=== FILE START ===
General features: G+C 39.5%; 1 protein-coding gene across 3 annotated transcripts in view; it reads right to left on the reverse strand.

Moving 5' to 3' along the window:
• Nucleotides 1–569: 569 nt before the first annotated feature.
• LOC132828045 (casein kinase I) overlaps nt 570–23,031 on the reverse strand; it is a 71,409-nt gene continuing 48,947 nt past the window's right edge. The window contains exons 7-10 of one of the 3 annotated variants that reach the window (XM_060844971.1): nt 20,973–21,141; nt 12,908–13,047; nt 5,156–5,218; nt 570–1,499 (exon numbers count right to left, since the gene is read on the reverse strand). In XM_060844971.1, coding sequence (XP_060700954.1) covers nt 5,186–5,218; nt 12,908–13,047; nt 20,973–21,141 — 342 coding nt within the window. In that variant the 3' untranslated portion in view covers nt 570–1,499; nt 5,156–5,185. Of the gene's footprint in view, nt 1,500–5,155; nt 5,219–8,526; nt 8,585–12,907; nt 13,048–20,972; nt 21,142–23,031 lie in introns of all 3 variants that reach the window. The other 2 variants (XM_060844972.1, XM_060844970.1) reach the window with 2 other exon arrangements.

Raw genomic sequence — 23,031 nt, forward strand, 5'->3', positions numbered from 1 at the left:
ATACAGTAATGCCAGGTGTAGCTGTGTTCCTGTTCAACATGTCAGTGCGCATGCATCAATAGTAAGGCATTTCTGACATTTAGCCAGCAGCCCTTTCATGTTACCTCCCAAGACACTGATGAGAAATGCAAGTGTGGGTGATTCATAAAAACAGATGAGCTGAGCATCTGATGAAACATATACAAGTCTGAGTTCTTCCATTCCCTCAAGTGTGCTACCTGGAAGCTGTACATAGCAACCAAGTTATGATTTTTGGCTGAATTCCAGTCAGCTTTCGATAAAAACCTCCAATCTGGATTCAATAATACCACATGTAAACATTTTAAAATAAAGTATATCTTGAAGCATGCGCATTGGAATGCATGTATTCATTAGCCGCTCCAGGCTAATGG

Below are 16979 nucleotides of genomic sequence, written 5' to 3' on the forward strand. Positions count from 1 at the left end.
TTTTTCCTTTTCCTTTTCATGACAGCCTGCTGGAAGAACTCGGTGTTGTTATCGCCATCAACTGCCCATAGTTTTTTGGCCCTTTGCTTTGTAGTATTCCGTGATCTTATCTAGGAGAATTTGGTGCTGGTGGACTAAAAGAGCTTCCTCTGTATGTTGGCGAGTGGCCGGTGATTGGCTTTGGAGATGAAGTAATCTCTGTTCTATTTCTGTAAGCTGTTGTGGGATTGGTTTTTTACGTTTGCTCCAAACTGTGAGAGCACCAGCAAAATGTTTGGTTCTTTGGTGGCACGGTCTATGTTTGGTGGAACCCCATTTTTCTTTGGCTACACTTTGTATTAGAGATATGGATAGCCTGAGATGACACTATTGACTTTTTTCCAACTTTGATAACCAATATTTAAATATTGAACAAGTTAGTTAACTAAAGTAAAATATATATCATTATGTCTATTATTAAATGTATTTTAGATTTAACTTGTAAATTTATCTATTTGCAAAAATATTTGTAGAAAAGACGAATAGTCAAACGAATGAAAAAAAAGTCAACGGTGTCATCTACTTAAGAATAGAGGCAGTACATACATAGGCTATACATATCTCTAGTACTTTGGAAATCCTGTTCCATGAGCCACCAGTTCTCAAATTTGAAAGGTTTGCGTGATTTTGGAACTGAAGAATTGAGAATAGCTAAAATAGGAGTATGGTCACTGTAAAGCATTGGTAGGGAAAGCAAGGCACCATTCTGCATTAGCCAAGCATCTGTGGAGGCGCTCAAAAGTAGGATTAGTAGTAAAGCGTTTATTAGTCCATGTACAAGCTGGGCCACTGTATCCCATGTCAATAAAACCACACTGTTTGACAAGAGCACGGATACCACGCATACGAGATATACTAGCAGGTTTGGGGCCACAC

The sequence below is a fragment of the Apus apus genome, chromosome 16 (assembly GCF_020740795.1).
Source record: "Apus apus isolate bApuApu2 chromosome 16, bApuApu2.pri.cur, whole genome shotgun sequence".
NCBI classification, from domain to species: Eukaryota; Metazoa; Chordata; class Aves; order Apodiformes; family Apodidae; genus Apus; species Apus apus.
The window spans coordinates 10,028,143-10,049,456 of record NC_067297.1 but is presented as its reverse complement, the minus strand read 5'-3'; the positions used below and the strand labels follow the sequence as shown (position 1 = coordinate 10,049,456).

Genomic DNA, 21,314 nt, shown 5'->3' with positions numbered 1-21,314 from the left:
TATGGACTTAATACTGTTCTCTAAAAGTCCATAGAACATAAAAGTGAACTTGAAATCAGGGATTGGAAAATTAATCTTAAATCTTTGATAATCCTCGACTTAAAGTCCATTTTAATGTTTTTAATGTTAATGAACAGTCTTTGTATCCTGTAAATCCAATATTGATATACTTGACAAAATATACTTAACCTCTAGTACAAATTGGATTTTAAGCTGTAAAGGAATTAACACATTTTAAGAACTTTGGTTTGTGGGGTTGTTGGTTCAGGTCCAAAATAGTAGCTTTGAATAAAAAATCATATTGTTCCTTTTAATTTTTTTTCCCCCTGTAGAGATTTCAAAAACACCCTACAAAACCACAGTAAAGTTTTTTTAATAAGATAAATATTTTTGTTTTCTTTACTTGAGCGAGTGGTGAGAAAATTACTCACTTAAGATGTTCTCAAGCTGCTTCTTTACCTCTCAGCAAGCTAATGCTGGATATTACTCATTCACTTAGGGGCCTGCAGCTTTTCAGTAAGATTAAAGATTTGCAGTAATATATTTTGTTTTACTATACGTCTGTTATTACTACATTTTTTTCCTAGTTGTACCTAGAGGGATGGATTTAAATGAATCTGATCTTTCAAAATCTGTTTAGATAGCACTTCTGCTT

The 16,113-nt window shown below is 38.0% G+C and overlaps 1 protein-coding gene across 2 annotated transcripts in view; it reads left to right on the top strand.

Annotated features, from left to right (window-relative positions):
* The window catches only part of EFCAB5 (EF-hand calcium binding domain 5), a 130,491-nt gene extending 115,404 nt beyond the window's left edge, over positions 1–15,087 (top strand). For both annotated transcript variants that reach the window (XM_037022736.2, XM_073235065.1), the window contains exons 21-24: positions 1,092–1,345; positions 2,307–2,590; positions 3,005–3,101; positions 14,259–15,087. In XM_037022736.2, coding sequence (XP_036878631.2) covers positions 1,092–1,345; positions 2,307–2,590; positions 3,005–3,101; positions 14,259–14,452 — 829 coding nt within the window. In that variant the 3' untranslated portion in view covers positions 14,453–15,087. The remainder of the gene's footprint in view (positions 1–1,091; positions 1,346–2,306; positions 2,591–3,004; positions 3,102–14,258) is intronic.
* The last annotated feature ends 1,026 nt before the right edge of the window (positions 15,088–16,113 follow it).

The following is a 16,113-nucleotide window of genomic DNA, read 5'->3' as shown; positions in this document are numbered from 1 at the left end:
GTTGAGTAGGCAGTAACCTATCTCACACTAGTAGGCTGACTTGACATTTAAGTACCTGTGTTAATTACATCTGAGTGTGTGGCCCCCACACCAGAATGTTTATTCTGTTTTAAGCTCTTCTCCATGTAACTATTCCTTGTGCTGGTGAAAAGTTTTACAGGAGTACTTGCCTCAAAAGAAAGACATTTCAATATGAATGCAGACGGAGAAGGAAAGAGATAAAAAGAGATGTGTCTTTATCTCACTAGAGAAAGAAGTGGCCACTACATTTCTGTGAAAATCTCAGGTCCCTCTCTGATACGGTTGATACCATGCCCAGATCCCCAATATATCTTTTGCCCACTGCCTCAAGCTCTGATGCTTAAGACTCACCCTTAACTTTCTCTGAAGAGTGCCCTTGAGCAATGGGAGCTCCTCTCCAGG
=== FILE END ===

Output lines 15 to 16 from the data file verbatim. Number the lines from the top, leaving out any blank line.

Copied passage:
The 16,113-nt window shown below is 38.0% G+C and overlaps 1 protein-coding gene across 2 annotated transcripts in view; it reads left to right on the top strand.

Annotated features, from left to right (window-relative positions):